Human beings aren’t perfect thinkers. We like to imagine ourselves as logical, straightforward problem solvers, but the reality is, most of the time we’re afflicted with hidden biases and misconceptions that completely skew our interpretations of even the most objective data. When we look at a set of data, or observe something in its natural environment, we form concrete judgments that then shape our interactions with those items. And from a practical standpoint, we’re good at it; the human brain has evolved to detect patterns easily as a survival mechanism.
This mechanism is oversensitive and flawed, resulting many of the biases I’m about to go over. In our everyday lives, they might not bear much impact, but in the realm of marketing and advertising, objective data is crucial. If these biases are affecting your interpretations of otherwise objective data sets, you could wind up presenting faulty information to your clients, or worse, adjusting your campaign to grow in the wrong direction.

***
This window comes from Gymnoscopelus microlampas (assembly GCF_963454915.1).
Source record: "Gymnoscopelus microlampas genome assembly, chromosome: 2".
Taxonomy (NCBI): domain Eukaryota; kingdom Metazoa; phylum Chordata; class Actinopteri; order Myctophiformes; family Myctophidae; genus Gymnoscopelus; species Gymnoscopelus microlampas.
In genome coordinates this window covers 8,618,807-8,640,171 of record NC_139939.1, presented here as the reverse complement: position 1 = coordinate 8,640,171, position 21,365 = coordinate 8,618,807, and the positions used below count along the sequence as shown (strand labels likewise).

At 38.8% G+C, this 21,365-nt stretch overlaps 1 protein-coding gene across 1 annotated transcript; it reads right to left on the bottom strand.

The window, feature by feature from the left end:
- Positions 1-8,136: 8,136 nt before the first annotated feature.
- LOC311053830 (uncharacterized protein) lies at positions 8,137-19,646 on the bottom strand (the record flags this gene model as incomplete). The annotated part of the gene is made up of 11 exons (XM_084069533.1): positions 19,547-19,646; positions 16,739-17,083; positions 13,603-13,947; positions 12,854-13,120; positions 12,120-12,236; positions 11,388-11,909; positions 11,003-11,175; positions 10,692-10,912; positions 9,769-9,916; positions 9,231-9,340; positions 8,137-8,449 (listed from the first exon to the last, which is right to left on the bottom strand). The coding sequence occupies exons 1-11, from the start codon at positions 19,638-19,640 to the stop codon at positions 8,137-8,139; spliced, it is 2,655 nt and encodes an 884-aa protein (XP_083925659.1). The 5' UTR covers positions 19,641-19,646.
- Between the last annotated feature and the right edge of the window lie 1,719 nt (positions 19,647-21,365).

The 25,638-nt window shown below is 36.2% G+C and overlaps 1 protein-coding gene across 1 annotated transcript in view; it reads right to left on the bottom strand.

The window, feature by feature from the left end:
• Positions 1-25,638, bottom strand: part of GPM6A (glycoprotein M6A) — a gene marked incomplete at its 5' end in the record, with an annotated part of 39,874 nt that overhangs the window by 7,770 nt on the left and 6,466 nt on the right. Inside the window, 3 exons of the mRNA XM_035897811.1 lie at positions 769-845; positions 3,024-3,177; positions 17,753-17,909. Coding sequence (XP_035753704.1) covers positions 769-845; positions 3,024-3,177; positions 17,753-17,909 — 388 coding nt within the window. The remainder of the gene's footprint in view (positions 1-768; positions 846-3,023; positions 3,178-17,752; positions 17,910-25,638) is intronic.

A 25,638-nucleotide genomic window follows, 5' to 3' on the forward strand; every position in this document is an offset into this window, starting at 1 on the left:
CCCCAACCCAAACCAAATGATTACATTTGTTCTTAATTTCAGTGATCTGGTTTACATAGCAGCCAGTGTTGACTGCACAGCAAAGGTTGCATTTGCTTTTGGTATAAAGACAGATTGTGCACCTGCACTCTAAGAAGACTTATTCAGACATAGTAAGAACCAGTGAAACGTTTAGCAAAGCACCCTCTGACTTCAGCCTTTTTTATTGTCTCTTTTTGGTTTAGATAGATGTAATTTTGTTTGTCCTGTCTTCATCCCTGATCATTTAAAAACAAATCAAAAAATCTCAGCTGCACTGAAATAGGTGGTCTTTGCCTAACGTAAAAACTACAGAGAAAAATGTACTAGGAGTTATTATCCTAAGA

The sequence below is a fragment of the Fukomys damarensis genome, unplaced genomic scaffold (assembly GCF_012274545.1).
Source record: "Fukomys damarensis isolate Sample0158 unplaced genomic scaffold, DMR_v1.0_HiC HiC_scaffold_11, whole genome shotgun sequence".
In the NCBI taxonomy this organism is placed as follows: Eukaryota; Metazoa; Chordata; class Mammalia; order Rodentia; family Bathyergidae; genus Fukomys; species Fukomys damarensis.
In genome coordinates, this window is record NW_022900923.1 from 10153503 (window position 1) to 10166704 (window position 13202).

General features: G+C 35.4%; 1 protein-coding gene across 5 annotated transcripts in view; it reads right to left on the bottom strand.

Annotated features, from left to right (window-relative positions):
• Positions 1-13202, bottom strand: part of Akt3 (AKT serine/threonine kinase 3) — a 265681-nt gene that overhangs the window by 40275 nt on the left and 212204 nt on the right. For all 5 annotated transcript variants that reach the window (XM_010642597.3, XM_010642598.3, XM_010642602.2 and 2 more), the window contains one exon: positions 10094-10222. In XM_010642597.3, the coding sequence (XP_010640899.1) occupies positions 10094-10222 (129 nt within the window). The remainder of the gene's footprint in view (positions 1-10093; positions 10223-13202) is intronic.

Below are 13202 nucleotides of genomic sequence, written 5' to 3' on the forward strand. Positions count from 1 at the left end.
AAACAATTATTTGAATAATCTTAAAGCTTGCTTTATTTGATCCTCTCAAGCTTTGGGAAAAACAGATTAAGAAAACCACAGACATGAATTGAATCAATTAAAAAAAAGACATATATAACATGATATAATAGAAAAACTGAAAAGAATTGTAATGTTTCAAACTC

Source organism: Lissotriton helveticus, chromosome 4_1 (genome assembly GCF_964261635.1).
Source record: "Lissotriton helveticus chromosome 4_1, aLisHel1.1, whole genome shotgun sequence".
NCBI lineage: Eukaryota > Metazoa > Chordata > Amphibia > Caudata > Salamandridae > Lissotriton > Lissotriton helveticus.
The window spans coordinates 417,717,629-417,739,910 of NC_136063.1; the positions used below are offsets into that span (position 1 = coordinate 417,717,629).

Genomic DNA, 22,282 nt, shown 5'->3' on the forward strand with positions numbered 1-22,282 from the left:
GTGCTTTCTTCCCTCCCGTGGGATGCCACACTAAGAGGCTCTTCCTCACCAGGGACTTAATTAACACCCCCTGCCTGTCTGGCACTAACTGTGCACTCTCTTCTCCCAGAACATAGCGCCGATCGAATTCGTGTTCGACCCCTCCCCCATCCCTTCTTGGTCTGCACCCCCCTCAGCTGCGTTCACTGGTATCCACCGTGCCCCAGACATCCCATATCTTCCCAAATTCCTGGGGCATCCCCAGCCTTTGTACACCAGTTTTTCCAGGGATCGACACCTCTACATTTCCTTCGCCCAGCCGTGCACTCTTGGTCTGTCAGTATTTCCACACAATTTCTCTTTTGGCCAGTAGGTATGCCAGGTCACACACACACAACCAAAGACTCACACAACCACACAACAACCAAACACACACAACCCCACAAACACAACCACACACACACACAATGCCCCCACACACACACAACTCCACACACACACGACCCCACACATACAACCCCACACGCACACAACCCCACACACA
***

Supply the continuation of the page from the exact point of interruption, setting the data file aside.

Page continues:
Fortunately, you don’t have to become a slave to your biases. There’s no way to reprogram your brain and avoid them altogether, but there are strategies you can put into place to make it harder for these biases to affect your work. Think of it as a kind of handicapping or adjustment system; for example, if you know the wind is blowing to the east on the golf course, you might align your shot to the west of where you want the ball to actually go. This doesn’t eliminate the wind as a factor, but it does help you get the results you need with only a minor adjustment. Otherwise, your shot will end up blowing far to the east of where you need it to land.
There’s one big problem with this golf metaphor, and that’s the fact that you’ll realize your shot is off course once you complete it; in the marketing realm, if you interpret your metrics incorrectly, you may never learn this fact.
Take a look at this optical illusion as an effective demonstration of how bias can mess with your mind:
(Image Source: Nerdist)
Compare the center square of the side panel to the center square of the top panel. Most people will argue that the side square appears to be a bright orange, while the top square appears to be a dull brown. If I stopped writing here, many of you would continue to believe that.